Japan has three core problems it must tactically confront if the Asian champions are to progress to the Round of 16.
The team's technique will largely patch over these issues. In the World Cup's most wide-open group, however, failure to deal with all three makes an early exit a real possibility.
1. Flattening forward
When entering the attacking third, Japan has this tendency to spread as many as four or five of its best attackers across the 18-yard box, all towing the offside line.
Japan's movement and positional versatility when going forward pins opposing back lines to their own 18-yard box. When they press forward agains the opposing back line, a gulf opens up in the center of the pitch which Japanese players like Yasuhito Endo can then use to tee off on goal under minimal pressure.
If Endo decides to pass it forward, the opposing 18-yard box can pack full of bodies, but Japan's short passing game is strong enough to circumvent all but the staunchest of defenses.
2. Minding the gap
Every team has to pay special attention to the distance between its midfield and center backs. Because Japan controls so much of the ball, though, its of extra importance for Samurai Blue.
At times, it's almost as if Japan becomes so accustomed to having the ball, dominating opponents in speed, tight spaces and ultimately on the ball, that it collectively forgets the danger in the other team having the ball 30 yards from goal.
Midfielders and Endo and Makoto Hasebe don't track back well, and often, this leaves their center backs outnumbered or stranded. This problem becomes exacerbated when Japan's full backs, who push high up the pitch, are caught out of position.
3. The team is not tall
Japan has team speed and swarms on the ball in transition with a clear understanding of where opponents are most vulnerable in possession. (Don't look now Japan, but your Italian manager is showing.)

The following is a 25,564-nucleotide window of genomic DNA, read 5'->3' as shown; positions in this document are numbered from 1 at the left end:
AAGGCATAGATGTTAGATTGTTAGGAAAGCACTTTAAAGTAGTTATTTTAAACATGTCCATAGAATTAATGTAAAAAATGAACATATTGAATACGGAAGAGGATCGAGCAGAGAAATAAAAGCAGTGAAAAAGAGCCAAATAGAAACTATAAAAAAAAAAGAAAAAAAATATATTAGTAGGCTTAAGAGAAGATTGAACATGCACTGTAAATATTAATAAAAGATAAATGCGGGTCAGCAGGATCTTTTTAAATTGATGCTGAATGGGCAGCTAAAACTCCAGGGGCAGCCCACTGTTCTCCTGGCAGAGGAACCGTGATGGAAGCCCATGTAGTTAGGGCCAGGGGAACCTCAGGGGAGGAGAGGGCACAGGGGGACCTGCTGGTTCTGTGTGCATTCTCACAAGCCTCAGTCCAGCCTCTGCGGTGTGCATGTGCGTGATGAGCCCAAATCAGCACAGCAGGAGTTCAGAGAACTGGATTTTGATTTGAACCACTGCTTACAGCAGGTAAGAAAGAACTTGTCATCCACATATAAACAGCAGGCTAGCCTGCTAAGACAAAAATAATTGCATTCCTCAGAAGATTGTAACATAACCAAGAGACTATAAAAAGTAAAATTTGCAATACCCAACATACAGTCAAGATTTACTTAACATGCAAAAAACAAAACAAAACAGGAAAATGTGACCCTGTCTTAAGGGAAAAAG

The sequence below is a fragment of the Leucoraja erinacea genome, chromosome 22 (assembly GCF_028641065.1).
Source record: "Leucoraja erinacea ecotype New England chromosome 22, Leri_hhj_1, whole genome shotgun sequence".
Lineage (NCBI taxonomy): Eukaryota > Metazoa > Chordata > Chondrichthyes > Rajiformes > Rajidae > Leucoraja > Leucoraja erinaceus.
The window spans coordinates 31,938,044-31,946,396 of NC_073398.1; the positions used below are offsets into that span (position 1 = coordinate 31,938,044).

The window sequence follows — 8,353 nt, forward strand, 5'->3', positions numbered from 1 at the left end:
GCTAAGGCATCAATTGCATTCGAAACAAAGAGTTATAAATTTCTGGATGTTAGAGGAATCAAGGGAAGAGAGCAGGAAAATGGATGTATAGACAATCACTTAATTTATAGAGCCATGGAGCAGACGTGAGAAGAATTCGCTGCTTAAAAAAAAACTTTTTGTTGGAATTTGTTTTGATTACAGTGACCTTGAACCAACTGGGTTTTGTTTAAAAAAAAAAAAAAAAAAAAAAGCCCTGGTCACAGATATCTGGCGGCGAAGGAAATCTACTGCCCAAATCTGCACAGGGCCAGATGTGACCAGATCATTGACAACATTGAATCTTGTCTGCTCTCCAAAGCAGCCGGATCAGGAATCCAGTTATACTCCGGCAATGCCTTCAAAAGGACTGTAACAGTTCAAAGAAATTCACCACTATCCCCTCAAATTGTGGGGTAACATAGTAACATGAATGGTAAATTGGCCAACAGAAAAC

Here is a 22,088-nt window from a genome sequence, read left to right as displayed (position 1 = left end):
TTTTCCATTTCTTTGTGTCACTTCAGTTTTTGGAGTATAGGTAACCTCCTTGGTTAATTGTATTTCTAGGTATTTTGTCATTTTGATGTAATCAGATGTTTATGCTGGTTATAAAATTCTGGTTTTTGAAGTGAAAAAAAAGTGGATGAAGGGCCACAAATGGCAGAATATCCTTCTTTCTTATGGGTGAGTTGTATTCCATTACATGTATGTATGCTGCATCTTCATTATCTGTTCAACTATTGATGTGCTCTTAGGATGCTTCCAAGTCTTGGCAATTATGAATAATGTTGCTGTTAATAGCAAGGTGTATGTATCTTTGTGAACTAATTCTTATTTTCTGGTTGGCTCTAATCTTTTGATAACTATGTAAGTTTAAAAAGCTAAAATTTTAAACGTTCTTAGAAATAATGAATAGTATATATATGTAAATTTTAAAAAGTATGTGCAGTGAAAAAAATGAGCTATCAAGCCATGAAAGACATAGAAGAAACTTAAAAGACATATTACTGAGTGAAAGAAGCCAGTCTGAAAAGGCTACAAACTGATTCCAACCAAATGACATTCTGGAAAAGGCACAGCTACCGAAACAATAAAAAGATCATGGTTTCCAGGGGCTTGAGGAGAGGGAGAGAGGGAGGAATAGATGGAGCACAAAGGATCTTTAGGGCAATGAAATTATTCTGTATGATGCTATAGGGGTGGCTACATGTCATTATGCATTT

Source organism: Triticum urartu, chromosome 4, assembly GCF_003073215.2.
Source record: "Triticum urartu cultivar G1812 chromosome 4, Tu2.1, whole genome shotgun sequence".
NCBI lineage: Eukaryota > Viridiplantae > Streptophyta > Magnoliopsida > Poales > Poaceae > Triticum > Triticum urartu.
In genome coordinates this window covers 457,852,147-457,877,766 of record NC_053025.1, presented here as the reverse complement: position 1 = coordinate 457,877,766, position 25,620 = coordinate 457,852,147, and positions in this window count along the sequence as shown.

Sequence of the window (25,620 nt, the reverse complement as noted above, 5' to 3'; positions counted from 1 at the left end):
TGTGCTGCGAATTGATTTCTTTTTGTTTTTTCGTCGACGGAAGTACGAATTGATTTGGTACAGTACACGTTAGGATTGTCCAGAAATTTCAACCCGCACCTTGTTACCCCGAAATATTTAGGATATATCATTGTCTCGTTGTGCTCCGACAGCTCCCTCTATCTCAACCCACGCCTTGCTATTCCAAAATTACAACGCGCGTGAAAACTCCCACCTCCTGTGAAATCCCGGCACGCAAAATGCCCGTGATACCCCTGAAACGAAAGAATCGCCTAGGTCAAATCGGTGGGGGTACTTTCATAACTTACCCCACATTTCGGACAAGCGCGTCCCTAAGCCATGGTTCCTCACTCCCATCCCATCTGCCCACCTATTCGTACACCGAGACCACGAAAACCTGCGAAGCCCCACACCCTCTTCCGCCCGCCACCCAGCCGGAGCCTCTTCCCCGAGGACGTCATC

That combination of pace and timing neutralizes most of most teams' offensive advantages, but not height. Only one of Japan's starting defenders in its qualification-clinching win against Australia stood taller than 5-foot-9. That was 6-foot-2 Maya Yoshida, who's made all of 11 appearances for Southampton since.
The Ivory Coast, Greece and Colombia all have bigger, stronger attackers who will dominate in the air to win possession for their teams and create aerial chances on goal.
Consequently, Japan will have to play for the second ball. Every team will try to take advantage of the Samurai Blue in the air. Zaccheroni's best bet to minimize free kick exploitation is to drop Hasebe into a Lucas Leiva-esque clean-up/transitional role, building attacks slightly more carefully to prevent quick, long, counters.
Japan will then just have to balance its speed of attack to ensure it's not cutting off its vertically challenged nose to spite its robust slide rule-passing face.
All times Eastern
June 14, 9 p.m.: Ivory Coast vs. Japan at Arena Pernambuco
June 19, 6 p.m.: Japan vs. Greece at Estádio das Dunas
June 24, 4 p.m.: Japan vs. Colombia at Arena Pantanal
Top image by Jim Cooke; photos via Getty.